Nature’s Cancer Fighters
Vitamin pills and supplements are no substitute for eating our vegetables. Scientists are now finding out why. It just so happens that fruits and vegetables are loaded with compounds called phytochemicals and antioxidants that demonstrably lower the risk of cancer.
Phytochemicals are not related to vitamins or minerals. They are not even nutrients. Phyto is Latin for plant. These are natural chemicals only found in plants. These food chemicals cannot be obtained from animal products. What makes these substances so exciting is that study after study continues to reveal the many cancer-protective benefits of the different phytochemicals.
You can lower your risk of cancer quite a bit by eating more fruits and vegetables. More than 200 major studies over the past 25 years have consistently shown that high plant food eaters are about half as likely to have cancer as those who eat few plant foods. This is also true for heart disease, adult diabetes, and certain other lifestyle diseases.
Phytochemicals protect against cancer usually as a blocking agent or suppressing agents. Blocking agents work on the carcinogens. They prevent them from affecting the body’s cells. For example:
– Indoles found in cruciferous vegetables (cabbage, cauliflower, broccoli) work as blocking agents by increasing colon enzymes that can deactivate some of these carcinogens.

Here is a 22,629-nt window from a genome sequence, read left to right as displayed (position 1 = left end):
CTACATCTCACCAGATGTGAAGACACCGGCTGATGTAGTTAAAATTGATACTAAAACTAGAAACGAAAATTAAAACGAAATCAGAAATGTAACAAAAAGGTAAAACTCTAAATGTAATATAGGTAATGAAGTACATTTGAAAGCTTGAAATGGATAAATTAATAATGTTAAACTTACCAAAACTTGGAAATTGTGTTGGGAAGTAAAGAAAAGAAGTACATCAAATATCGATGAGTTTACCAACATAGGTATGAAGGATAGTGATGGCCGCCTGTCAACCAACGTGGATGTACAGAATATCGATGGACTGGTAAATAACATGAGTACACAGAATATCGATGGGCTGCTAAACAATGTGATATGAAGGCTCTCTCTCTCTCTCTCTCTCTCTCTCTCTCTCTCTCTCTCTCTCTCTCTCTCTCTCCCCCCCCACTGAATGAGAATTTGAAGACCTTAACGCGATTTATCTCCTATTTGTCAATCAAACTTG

– Others block the ability of bacteria to attach themselves to the surface of the cell.
Suppressing agents work on the body’s own cells, combating malignant changes that have been started by free radicals or carcinogens. They can slow tumor growth by suppressing the cancer cells ability to reproduce. They can suppress certain enzymes that cancer cells need in order to grow.
Some fruits and vegetables contain more potent cancer fighters than others.
1. For colon cancers, it is the cruciferous vegetables.
2. A high fruit and carrot intake appears to decreases the risk of lung cancers significantly.
3. Eating one or more onions a day were found to have only half the stomach cancer risk of those who never ate onions.
4. Soy is an absolute treasure of cancer-protective phytochemicals. Studies suggest that soy foods diminish cancer risk in many areas, including breast, colon, rectum, lung, and stomach.
The good news about phytochemicals is that you do not have to eat the foods raw to get the benefits. While a few of these compounds might lose some effectiveness when cooked, most still hold their medicinal properties. It also does not matter whether the vegetables are canned, frozen, juiced, or peeled. Pickling, boiling, microwaving, baking, and drying, are also ok.
The National Cancer Institute advocates a minimum of five servings of fruits and vegetables a day. Some people do not eat any at all.
Like phytochemicals, antioxidants are also natural chemicals found in food, but they are not limited to plant foods. The term antioxidant refers to a specific function they perform – they help the body dispose of free radicals that can genetically damage normal cells and set the stage for cancer.
“What are free radicals you ask?”
Every cell in our body is made up of molecules. Usually every molecule has electrons in range around its nucleus. These electrons usually come in pairs. This makes the molecule stable. However, some molecules have electrons that are not in pairs, leaving them extremely unstable. These molecules are called free radicals.
Free radicals have been found to have a role in at least 50 diseases. They have been known to damage DNA and are linked to cancer. It is important to strengthen our body’s antioxidant defenses with nature’s natural cancer fighters.